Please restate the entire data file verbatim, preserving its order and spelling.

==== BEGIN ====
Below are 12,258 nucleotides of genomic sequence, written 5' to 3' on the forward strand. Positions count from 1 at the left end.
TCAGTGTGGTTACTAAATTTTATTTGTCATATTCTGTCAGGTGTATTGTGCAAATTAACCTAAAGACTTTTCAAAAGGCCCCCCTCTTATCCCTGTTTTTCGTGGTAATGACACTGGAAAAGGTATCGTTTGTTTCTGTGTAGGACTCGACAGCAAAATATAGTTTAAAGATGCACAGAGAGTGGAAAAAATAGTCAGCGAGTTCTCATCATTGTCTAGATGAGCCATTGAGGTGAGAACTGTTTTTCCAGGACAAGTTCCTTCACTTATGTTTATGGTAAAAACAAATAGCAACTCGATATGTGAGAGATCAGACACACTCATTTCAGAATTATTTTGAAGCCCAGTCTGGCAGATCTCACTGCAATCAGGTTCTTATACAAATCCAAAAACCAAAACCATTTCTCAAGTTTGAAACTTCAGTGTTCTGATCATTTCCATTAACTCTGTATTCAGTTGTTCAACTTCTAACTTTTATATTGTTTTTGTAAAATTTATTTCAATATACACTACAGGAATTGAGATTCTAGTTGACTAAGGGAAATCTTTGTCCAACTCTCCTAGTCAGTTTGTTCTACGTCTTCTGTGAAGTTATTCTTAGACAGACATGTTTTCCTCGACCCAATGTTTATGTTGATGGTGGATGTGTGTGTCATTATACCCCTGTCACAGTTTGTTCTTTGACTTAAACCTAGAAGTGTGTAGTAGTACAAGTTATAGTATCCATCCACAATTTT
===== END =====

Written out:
Below are 12,258 nucleotides of genomic sequence, written 5' to 3' on the forward strand. Positions count from 1 at the left end.
TCAGTGTGGTTACTAAATTTTATTTGTCATATTCTGTCAGGTGTATTGTGCAAATTAACCTAAAGACTTTTCAAAAGGCCCCCCTCTTATCCCTGTTTTTCGTGGTAATGACACTGGAAAAGGTATCGTTTGTTTCTGTGTAGGACTCGACAGCAAAATATAGTTTAAAGATGCACAGAGAGTGGAAAAAATAGTCAGCGAGTTCTCATCATTGTCTAGATGAGCCATTGAGGTGAGAACTGTTTTTCCAGGACAAGTTCCTTCACTTATGTTTATGGTAAAAACAAATAGCAACTCGATATGTGAGAGATCAGACACACTCATTTCAGAATTATTTTGAAGCCCAGTCTGGCAGATCTCACTGCAATCAGGTTCTTATACAAATCCAAAAACCAAAACCATTTCTCAAGTTTGAAACTTCAGTGTTCTGATCATTTCCATTAACTCTGTATTCAGTTGTTCAACTTCTAACTTTTATATTGTTTTTGTAAAATTTATTTCAATATACACTACAGGAATTGAGATTCTAGTTGACTAAGGGAAATCTTTGTCCAACTCTCCTAGTCAGTTTGTTCTACGTCTTCTGTGAAGTTATTCTTAGACAGACATGTTTTCCTCGACCCAATGTTTATGTTGATGGTGGATGTGTGTGTCATTATACCCCTGTCACAGTTTGTTCTTTGACTTAAACCTAGAAGTGTGTAGTAGTACAAGTTATAGTATCCATCCACAATTTT